Technology projects traditionally begin with a long period of extensive documentation - requirements are gathered and documented as if they were legal documents, mountains of documentation is produced to describe the solution in minute detail. The purpose of generating such documentation was to give corporate managers a sense of confidence in what they were buying from their IT department, and the IT department the ability to prove it did what it promised, but the trade-offs are many:
- The cost of developing these documents could exceed the actual development costs of building it.
- The time required to develop this documentation represents lost opportunities and slow response
- The documents were often poorly written and ambiguous
- Intense scrutiny of details lead to adding as much functionality (bells and whistles) into a project as possible
- Documentation widened, rather than closed, the gap between the needs of the user and the resulting software
Once these documents were created, the technical staff for delivering the solution would go away and develop "in a vacuum" - i.e., the developers referred to the documents and had no further contact with the business until the software was delivered and installed. The author again lists some of the consequences:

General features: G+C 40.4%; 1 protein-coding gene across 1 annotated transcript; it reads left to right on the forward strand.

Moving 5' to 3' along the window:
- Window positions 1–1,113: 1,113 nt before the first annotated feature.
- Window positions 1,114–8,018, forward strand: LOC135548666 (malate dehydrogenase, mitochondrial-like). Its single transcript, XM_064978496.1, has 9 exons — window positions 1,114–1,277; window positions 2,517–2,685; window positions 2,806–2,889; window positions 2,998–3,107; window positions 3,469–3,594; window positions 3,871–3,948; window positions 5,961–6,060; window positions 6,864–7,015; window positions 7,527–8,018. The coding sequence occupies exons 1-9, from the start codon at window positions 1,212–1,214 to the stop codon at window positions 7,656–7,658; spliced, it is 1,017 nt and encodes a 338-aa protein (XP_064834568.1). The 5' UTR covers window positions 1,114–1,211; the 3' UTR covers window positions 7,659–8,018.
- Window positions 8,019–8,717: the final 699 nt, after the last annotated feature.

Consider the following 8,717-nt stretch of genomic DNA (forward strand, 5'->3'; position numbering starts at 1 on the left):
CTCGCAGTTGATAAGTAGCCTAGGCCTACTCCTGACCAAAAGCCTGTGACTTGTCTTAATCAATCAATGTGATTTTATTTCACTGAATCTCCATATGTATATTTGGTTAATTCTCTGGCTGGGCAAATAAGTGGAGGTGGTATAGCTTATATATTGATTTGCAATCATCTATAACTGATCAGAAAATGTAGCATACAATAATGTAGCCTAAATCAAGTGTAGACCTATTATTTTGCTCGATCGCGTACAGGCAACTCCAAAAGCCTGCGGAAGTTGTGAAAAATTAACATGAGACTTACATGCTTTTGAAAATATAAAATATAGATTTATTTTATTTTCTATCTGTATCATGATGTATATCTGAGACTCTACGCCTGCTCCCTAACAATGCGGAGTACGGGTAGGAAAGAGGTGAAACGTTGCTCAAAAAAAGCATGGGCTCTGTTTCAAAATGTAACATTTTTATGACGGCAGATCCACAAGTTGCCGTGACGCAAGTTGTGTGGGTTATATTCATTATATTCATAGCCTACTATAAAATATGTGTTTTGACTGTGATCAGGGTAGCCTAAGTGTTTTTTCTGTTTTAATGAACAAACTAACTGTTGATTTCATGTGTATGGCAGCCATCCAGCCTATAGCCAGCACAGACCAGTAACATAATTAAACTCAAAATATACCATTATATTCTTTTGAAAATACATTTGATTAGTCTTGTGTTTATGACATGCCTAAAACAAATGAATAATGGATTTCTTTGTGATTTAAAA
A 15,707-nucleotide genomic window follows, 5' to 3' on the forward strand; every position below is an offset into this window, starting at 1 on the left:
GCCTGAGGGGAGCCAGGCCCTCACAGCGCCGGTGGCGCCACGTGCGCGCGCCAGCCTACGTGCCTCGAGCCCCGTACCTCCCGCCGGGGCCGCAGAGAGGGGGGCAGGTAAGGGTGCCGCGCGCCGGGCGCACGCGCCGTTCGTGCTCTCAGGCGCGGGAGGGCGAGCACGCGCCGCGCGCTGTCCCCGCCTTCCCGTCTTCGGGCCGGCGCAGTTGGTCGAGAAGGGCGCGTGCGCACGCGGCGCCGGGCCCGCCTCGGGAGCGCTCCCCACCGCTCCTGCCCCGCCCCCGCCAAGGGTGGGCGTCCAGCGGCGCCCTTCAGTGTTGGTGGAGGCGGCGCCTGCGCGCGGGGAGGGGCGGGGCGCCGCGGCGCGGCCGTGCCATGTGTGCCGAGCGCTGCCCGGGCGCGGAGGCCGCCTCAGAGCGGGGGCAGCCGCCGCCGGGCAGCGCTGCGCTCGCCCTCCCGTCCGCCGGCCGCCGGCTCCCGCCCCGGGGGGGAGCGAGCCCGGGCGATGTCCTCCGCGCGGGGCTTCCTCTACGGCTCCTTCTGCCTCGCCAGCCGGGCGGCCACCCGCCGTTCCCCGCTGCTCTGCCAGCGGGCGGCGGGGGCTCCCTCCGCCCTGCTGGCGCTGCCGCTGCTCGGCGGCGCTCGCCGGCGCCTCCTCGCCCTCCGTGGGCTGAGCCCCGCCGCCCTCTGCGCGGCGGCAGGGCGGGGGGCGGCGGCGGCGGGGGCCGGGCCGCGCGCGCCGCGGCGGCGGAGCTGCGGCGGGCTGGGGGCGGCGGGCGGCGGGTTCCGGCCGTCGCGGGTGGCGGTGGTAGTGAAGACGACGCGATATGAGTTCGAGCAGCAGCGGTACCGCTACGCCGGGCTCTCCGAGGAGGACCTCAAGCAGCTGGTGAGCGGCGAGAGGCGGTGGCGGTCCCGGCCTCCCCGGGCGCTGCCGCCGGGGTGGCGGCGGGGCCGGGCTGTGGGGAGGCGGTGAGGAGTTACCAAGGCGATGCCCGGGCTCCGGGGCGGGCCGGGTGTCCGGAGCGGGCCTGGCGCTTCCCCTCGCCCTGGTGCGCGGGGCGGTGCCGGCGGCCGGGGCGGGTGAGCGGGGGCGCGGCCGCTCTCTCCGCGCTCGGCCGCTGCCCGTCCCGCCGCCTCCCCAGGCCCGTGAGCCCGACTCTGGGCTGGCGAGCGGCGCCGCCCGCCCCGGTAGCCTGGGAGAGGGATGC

- The developers would interpret the business requirements without understanding the business context.
- The system would be built as designed, even if a design flaw was discovered
- The documentation would not be considered even if the organization or environment changed.
Finally, the software methodologies of the time led to all-at-once delivery, and a methodical process: analysis, design, development, testing, and delivery were done serially, requiring one step to be complete before the next would begin. Most significantly, nothing would be delivered to the user at all until the entire system was completely developed. Consequentially:
- Documentation was prolonged for fear that something might be left out that could not be included later
- Development personnel were perceived as uncooperative, unresponsive, and even hostile to the business
- "Silos" of ownership arose that reduced communication among members to the team who were involved in different phases.
- Business benefits were not delivered until the very end of a project
- Problems with software that were discovered later would be shelved for another (major) project to begin.
- IT managers were not able to be responsive to changes: completing a project was an all-or-nothing proposition with no room for compromise
Various other factors such as limitations in technology or the lack of skilled resources are also cited for IT failures - but these are not within the control of the organization.